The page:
as
select *
from emp
;
begin
open csr_emp; --open the cursor
loop --traverse the cursor
fetch csr_emp into --fetch current record
v_col1
, v_col2
..
, v_colN
;
exit when csr_emp%notfound; --stop traversal when no more records

p_calculate_salary( --process a record
v_col1
, v_col2
...
, v_colN
);
end loop;
close csr_emp; --release resources
exception when others then --capture all errors
if csr_emp%isopen then --release resources
close csr_emp;
end if;
end;


This snippet illustrates the general pattern for working with a cursor:

  1. You define or declare the cursor.

  2. You open the cursor

  3. You fetch a record from the cursor, storing field values into variables

  4. You check if there are more records, and if so, repeat step 3. If not, proceed

  5. You close the cursor when you've fetched the last record.



Now, compare this to the equivalent MySQL syntax:


begin
declare v_col1 ....; -- define variables to store record fields
declare v_col2 ....; -- datatypes intentionally ommitted
declare v_colN ....;
declare v_notfound -- define the loop control variable
BOOL default FALSE;
declare csr_emp -- define the cursor
cusor for
select *
from emp;
declare continue handler -- handle cursor exhaustion
for not found
set v_notfound := TRUE; -- mark our loop control variable
declare exit handler -- handle other errors
for sqlexception
close csr_emp; -- free resources before exit
open csr_emp; -- open cursor
cursor_loop: loop
fetch csr_emp into -- fetch record values
v_col1
, v_col2
...
, v_colN
;
if v_not_found then -- exit the loop when the cursor is exhausted
leave cursor_loop;
end if;
call p_calculate_salary( -- process a record
v_col1
, v_col2
...
, v_colN
);
end loop;
close csr_emp; -- free resources
end;


The ingredients are about the same for both examples. Both Oracle and MySQL open the cursor, fetch from it, and close it when it runs out of records.

The difference between MySQL and Oracle boils down to the difference in the way the loop control is handled.

In Oracle you could use a so-called cursor attribute. Cursor attributes are essentially builtin, readonly variables associated with the cursor. That's actually quite like member variables encountered in object oriented languages. To refer to a particular cursor attribute, you use this syntax: cursor_name%attribute_name. Oracle defines the following cursor attributes: FOUND, NOTFOUND, ROWCOUNT and ISOPEN.

In our snippet, we used the NOTFOUND attribute to check wheter the cursor was exhausted in order to exit the loop. We also used the ISOPEN attribute in the general catch-all WHEN OTHERS exception handler wich allows us to explicitly close the cursor when it was left open when an exception occurred in the inner block.

Although MS SQL Server's Transact SQL dialect does not define cursor attributes, there's a device there used to write cursor loops that in practice resembles the Oracle FOUND and NOTFOUND cursor attributes: the @@FETCH_STATUS (session wide) global variable. Theres a similar global resembling the Oracle ROWCOUNT attribute: @@CURSOR_ROWS.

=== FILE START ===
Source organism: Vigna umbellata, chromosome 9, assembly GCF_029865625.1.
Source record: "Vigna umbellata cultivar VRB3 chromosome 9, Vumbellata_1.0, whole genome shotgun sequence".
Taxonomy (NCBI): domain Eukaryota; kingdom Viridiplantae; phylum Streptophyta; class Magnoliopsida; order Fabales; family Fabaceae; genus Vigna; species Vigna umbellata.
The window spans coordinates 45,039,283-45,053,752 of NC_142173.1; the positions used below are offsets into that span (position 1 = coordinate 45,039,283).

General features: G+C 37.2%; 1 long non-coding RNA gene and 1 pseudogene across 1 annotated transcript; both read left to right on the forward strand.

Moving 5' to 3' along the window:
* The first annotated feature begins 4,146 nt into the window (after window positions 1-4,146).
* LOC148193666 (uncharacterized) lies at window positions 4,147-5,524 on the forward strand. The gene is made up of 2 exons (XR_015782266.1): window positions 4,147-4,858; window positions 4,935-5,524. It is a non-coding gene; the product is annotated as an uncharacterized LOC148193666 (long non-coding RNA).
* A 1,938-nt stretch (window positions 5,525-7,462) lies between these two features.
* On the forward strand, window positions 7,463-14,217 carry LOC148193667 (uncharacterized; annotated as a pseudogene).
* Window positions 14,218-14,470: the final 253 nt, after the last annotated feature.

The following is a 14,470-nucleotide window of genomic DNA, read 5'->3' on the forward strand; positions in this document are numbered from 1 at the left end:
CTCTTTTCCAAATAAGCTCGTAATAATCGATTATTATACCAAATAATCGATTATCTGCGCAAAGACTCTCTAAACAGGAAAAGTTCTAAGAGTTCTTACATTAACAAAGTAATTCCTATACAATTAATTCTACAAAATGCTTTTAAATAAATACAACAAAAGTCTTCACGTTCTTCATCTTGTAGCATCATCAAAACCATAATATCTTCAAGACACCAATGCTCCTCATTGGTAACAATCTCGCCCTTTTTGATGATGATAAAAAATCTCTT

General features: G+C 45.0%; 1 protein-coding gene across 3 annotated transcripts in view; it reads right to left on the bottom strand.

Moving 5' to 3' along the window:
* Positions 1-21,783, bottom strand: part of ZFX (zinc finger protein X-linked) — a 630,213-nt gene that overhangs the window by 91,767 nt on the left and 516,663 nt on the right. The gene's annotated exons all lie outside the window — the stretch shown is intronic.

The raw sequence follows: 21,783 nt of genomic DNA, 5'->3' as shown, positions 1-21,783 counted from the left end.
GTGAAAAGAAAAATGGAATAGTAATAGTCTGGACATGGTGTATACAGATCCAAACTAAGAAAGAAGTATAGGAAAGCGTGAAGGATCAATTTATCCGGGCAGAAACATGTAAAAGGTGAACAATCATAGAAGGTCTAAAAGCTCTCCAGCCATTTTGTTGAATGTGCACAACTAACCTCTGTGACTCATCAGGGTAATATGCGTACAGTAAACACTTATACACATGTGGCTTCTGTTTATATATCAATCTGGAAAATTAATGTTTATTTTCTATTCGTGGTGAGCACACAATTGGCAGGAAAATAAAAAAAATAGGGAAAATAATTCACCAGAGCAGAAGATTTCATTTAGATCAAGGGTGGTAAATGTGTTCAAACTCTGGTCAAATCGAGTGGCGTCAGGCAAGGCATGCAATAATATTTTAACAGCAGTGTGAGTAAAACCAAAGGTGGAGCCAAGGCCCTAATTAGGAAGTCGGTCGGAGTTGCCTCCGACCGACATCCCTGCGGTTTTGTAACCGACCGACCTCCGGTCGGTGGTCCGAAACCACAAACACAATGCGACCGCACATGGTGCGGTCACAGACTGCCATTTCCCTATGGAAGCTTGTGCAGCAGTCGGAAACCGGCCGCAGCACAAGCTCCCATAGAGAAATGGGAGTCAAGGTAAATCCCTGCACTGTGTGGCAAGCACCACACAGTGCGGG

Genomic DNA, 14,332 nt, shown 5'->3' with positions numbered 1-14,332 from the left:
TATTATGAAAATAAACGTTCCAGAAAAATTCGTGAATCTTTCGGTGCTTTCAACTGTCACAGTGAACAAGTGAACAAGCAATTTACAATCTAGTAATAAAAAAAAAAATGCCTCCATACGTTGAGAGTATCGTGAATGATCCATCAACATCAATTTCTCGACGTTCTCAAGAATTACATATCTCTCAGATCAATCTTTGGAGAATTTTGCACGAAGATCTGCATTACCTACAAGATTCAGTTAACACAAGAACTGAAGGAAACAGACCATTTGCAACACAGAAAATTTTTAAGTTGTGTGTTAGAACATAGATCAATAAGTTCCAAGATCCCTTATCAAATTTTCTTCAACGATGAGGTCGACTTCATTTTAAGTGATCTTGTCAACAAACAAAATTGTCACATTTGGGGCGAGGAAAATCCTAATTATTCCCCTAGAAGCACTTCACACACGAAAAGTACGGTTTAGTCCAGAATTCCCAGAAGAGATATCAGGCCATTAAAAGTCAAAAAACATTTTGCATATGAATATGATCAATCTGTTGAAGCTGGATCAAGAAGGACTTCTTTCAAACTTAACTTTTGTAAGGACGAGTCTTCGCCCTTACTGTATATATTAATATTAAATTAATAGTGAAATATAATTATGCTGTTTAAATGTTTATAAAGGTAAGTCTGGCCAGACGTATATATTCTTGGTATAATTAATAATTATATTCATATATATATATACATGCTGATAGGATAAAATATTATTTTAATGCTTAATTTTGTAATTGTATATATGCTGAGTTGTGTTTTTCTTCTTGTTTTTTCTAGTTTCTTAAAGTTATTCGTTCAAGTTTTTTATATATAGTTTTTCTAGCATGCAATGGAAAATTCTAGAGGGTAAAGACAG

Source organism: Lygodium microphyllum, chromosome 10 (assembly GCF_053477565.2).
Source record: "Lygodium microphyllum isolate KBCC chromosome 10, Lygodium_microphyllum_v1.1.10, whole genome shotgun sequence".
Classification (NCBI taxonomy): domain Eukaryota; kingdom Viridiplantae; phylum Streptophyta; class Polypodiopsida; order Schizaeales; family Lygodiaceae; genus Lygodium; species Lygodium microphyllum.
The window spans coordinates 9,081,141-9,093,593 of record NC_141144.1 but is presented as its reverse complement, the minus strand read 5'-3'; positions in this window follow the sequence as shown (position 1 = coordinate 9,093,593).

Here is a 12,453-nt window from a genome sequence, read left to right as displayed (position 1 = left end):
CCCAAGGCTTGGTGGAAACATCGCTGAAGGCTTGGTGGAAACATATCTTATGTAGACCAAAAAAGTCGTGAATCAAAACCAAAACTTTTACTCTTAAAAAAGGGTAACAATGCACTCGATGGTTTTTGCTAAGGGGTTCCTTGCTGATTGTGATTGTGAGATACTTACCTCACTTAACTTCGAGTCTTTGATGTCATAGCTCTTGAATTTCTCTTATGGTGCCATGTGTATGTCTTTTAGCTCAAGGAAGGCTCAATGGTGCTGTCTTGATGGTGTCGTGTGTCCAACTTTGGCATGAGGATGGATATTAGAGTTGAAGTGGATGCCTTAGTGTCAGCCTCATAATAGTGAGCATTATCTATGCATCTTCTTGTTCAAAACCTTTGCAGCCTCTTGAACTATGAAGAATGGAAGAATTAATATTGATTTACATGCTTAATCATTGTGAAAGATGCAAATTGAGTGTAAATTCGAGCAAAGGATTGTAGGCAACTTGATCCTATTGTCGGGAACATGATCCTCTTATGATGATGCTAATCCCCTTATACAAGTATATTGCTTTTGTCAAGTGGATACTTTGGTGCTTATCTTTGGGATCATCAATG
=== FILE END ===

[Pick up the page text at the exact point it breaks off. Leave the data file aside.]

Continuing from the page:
The difference with Oracle cursor attributes is that in MS SQL, there's only one instance of the globals, reflecting the status of the last cursor statement. In practice, this is of no consequence because you usually only reference the cursor attributes in the immediate vincinity of the statements that could change the cursor status. T-SQL has one other device that provides information about the status of an arbitrary cursor (not just the current one), the CURSOR_STATUS(), but usually, the globals are sufficient for most purposes.

MySQL does not define any cursor attributes, not any globals that provide cursor status information. In fact, cursor functionality is limited to opening a cursor, fetching values from it's current record, and closing it. Like in other rdbms products, fetching from an exhausted cursor will raise an error situation in MySQL. Because there's no general way to know on beforehand if the cursor is exhausted, there's nothing left to do but fetching from the cursor and handling the error situation. Always.

So, in MySQL, we must declare a HANDLER for the builtin NOT FOUND condition. Usually, we want to continue our procedure when the cursor is exhausted, so this will usually be a CONTINUE handler. Inside the handler statement, we must place the statements that will update our loop control variable. Like in the Oracle case, we still have to check our loop control variable to actually exit the loop to stop the cursor traversal process.

When writing these loops for MySQL it might seems a bit awkward at first to use these contructs, especially when you are used to cursor attributes or cursor status globals. In my opinion, it's actually quite daft to have to rely on general error handling mechanisms for handling cursor exhaustion situations. After all, there's nothing exceptional or erroneous about the cursor becoming exhausted. But for now, it's no use sulking. This is just how MySQL does these things right now.

38 comments:

Anonymous said...

sir
i am yohi.i working as PHP& MYSQL developer.